How to Strengthen Poland’s Post-Pandemic Recovery?

Miranda*oil on canvas*76 x 101.5 cm*signed b.r.: JW.WATERHOUSE
John William Waterhouse: Miranda (1875) // Public domain

The COVID-19 pandemic has been accompanied by unprecedented state interventions – from restrictions on basic individual freedoms to significant increases in public spending, among others, to compensate companies for the effects of the shutdown.

In discussions of post-crisis recovery, we often hear about the need to “stimulate the economy”. This is usually understood as increasing state interventionism and further increases in public spending. In reality, however, economic development is determined by private entrepreneurship within the free market. It is the countries with greater economic freedom that grow faster in the long term.

The state may provide a short-term boost to growth, but it will be at the expense of lowering the economy’s potential in the future. Therefore, we need extensive deregulation – the elimination of regulations that hinder companies, the denationalization of state-owned behemoths and the simplification of the tax system.

In January 2020, we looked with some concern at reports of a new coronavirus emerging in China. The problem, however, seemed remote and few people in Poland or the West expected what followed. By February, the situation was becoming more serious in Italy, making people in Europe aware of the dangers of a developing pandemic.

The uncertainty accompanying the phenomena occurring then brought about serious plummets on stock exchanges in the last week of February, also in Poland, where the WIG index of all companies fell by over 14% (later, after a few days of calm in the first days of March, there were further plummets – by another 25%).

March brought about the first restrictions in Poland. On March 12, educational institutions and higher schools were shut down, on March 13, restrictions were introduced in shopping malls, restaurants were banned from serving food on the premises, and gyms, swimming pools, dance clubs, fitness clubs, museums, libraries and cinemas were closed.

Beginning on March 24, restrictions were placed on movement except for subsistence, health and work purposes. A week later, the government closed hotels, hairdressers, beauty salons, tattoo and piercing salons (as well as construction big box stores, but only at weekends), and banned access to green areas such as parks and forests.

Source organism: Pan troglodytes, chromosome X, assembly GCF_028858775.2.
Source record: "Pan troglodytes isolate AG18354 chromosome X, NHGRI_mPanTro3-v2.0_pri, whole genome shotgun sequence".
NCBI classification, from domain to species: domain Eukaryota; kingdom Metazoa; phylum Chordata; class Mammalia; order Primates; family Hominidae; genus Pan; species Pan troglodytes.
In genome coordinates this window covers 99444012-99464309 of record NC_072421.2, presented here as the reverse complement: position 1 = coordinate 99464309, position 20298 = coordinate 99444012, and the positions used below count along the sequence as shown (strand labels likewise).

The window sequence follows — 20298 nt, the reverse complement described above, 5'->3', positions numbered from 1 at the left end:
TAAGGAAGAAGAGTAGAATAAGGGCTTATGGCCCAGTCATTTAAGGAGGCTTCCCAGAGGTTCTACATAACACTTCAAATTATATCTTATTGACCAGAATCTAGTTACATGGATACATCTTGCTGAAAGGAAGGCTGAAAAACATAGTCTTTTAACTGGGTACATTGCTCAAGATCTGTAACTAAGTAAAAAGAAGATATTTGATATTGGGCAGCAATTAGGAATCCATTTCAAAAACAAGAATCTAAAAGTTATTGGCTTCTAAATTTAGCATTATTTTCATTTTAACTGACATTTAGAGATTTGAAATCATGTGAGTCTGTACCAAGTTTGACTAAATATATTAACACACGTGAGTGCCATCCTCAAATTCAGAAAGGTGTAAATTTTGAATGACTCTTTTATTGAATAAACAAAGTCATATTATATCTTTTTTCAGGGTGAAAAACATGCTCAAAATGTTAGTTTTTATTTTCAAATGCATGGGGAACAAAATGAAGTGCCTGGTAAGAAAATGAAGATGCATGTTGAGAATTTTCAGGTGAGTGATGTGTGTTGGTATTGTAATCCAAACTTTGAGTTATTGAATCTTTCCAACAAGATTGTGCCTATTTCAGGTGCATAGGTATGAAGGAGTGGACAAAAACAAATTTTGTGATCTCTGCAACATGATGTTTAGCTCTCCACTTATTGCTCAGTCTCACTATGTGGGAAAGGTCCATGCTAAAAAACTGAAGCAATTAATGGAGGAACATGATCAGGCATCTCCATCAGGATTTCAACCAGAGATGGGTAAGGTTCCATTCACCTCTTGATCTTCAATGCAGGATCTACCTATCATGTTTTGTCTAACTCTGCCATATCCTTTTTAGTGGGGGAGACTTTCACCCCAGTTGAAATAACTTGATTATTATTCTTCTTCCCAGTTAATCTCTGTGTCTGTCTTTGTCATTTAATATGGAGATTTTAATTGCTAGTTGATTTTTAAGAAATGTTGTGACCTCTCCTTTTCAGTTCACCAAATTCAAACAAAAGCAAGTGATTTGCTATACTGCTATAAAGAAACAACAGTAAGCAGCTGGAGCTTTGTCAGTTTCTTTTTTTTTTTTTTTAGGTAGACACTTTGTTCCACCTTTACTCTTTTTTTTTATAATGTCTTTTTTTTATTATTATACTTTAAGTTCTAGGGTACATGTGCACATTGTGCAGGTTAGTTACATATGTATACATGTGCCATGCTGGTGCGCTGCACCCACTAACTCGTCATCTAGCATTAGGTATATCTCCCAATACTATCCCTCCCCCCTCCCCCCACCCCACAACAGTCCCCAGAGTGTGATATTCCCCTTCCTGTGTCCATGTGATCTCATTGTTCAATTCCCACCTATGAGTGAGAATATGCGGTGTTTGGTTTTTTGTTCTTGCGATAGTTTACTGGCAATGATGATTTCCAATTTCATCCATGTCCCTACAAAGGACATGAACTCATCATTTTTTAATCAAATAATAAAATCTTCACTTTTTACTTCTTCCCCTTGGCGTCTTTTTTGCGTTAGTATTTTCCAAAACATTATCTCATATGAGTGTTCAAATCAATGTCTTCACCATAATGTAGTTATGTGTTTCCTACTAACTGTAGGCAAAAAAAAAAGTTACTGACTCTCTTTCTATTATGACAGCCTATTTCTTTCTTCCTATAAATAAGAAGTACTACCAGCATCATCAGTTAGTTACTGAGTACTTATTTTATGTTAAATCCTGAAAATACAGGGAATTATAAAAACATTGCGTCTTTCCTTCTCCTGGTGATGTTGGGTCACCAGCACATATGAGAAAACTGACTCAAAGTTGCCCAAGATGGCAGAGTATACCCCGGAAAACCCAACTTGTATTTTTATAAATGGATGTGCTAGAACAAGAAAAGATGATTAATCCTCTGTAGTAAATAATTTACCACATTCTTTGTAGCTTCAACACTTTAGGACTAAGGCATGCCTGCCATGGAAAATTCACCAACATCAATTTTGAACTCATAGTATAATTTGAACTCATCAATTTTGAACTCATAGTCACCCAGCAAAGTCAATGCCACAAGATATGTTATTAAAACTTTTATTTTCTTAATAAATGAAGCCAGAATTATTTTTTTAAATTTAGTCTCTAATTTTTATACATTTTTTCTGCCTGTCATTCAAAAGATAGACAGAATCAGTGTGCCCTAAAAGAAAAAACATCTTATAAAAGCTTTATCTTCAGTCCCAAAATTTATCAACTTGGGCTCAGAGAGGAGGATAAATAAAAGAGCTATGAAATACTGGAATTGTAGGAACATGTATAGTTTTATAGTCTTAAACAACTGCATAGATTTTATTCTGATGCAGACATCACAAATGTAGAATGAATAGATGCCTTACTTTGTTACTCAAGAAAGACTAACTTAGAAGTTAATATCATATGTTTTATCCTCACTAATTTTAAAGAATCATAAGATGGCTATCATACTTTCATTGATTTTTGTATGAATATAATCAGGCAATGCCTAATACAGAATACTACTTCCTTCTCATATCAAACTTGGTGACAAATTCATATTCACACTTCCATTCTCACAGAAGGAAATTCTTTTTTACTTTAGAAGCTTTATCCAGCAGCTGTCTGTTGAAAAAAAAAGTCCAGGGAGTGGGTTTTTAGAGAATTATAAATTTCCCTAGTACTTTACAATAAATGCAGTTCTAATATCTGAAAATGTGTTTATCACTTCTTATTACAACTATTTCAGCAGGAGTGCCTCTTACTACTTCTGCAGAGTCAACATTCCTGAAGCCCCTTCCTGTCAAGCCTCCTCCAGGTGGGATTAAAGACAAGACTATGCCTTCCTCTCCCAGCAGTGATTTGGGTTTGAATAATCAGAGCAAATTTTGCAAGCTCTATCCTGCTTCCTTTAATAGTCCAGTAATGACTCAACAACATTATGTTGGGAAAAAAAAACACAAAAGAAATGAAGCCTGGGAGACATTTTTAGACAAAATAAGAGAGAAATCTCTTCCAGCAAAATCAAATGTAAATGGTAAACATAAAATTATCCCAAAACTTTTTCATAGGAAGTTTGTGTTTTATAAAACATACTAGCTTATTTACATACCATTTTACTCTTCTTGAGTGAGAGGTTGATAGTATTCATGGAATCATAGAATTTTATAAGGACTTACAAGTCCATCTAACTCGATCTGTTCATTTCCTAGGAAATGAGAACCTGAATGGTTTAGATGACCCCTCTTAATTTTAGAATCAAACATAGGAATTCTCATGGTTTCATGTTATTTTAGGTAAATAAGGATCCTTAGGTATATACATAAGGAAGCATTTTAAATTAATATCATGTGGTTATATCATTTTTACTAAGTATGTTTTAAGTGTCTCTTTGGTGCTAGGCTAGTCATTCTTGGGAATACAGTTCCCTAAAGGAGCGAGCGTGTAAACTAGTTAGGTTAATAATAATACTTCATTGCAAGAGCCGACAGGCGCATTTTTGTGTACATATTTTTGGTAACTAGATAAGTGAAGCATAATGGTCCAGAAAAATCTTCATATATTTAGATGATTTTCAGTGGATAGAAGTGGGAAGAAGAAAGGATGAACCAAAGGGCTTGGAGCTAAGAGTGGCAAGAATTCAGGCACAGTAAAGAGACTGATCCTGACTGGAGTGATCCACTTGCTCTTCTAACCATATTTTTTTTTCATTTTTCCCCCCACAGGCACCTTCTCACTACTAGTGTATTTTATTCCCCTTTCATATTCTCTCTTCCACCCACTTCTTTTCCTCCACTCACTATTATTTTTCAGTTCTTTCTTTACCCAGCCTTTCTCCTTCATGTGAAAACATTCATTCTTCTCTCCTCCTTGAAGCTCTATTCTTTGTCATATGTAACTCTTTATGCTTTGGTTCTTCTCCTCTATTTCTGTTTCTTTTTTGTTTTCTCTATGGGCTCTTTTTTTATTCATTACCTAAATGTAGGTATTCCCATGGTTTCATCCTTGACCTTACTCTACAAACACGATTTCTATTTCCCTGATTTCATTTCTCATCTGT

Poland was, of course, not the only country that decided on a lockdown, but the restrictions introduced by the Polish government should be assessed as relatively strict in comparison with other EU countries. According to the Oxford COVID-19 Government Response Tracker scale, in the period from the beginning of April to the end of May, Polish restrictions were rated at 83.3 points (out of a possible 100). This result placed Poland in 10th place in the EU, with the EU average at around 80 points.

The effect of globally introduced restrictions (as well as changes in citizens’ behavior not resulting from state coercion) was the collapse of the economy. Poland experienced its first recession since the transformation (the one in the early 1990s was caused by the bankruptcy of socialism). Although for the first two quarters Polish GDP fell by as much as 9.1%, compared to other countries the slump was small.

The EU economy contracted by 14%, and in the countries most affected by the crisis accompanying the pandemic, the decline oscillated around 20 per cent.


What should be post-pandemic policies in Poland? Civil Development Forum presented a list of recommendations in the publication “More free market or More government? How to strengthen  post-pandemic recovery?”


Written by: Sławomir Dudek and Marcin Zieliński, Civil Development Forum


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